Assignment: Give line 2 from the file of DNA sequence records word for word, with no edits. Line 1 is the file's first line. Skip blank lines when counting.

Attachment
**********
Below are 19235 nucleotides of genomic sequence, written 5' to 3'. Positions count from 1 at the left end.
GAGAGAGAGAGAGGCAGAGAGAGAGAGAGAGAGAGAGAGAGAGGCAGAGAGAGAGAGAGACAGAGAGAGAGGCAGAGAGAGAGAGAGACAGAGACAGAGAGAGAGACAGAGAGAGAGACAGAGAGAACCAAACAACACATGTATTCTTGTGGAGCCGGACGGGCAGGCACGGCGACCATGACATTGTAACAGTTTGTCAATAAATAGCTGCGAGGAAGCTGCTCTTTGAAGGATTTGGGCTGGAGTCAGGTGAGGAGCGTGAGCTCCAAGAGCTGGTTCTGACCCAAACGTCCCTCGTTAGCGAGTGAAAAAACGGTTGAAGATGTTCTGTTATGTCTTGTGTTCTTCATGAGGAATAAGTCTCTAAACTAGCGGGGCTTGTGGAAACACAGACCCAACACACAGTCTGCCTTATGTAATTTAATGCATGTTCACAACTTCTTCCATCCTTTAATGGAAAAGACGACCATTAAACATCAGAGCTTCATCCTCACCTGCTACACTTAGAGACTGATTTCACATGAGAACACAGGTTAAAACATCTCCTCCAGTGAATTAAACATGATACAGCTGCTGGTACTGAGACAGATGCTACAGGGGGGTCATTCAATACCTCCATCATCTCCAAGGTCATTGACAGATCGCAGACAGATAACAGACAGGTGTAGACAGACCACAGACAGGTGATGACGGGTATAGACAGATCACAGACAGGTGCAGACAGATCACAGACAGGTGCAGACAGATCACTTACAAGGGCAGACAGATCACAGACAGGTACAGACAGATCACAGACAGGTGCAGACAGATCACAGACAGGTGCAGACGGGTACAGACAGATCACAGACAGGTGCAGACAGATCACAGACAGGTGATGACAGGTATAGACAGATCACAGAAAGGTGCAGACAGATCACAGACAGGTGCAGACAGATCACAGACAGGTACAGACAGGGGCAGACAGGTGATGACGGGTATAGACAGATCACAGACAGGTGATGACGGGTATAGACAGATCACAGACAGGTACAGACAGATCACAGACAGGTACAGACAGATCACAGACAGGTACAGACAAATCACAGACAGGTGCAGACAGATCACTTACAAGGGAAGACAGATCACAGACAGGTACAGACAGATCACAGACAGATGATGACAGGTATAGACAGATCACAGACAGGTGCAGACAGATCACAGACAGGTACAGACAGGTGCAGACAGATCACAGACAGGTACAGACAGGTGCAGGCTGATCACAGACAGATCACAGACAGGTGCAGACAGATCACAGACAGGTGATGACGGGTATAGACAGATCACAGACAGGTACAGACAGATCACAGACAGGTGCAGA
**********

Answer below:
GAGAGAGAGAGAGGCAGAGAGAGAGAGAGAGAGAGAGAGAGAGGCAGAGAGAGAGAGAGACAGAGAGAGAGGCAGAGAGAGAGAGAGACAGAGACAGAGAGAGAGACAGAGAGAGAGACAGAGAGAACCAAACAACACATGTATTCTTGTGGAGCCGGACGGGCAGGCACGGCGACCATGACATTGTAACAGTTTGTCAATAAATAGCTGCGAGGAAGCTGCTCTTTGAAGGATTTGGGCTGGAGTCAGGTGAGGAGCGTGAGCTCCAAGAGCTGGTTCTGACCCAAACGTCCCTCGTTAGCGAGTGAAAAAACGGTTGAAGATGTTCTGTTATGTCTTGTGTTCTTCATGAGGAATAAGTCTCTAAACTAGCGGGGCTTGTGGAAACACAGACCCAACACACAGTCTGCCTTATGTAATTTAATGCATGTTCACAACTTCTTCCATCCTTTAATGGAAAAGACGACCATTAAACATCAGAGCTTCATCCTCACCTGCTACACTTAGAGACTGATTTCACATGAGAACACAGGTTAAAACATCTCCTCCAGTGAATTAAACATGATACAGCTGCTGGTACTGAGACAGATGCTACAGGGGGGTCATTCAATACCTCCATCATCTCCAAGGTCATTGACAGATCGCAGACAGATAACAGACAGGTGTAGACAGACCACAGACAGGTGATGACGGGTATAGACAGATCACAGACAGGTGCAGACAGATCACAGACAGGTGCAGACAGATCACTTACAAGGGCAGACAGATCACAGACAGGTACAGACAGATCACAGACAGGTGCAGACAGATCACAGACAGGTGCAGACGGGTACAGACAGATCACAGACAGGTGCAGACAGATCACAGACAGGTGATGACAGGTATAGACAGATCACAGAAAGGTGCAGACAGATCACAGACAGGTGCAGACAGATCACAGACAGGTACAGACAGGGGCAGACAGGTGATGACGGGTATAGACAGATCACAGACAGGTGATGACGGGTATAGACAGATCACAGACAGGTACAGACAGATCACAGACAGGTACAGACAGATCACAGACAGGTACAGACAAATCACAGACAGGTGCAGACAGATCACTTACAAGGGAAGACAGATCACAGACAGGTACAGACAGATCACAGACAGATGATGACAGGTATAGACAGATCACAGACAGGTGCAGACAGATCACAGACAGGTACAGACAGGTGCAGACAGATCACAGACAGGTACAGACAGGTGCAGGCTGATCACAGACAGATCACAGACAGGTGCAGACAGATCACAGACAGGTGATGACGGGTATAGACAGATCACAGACAGGTACAGACAGATCACAGACAGGTGCAGA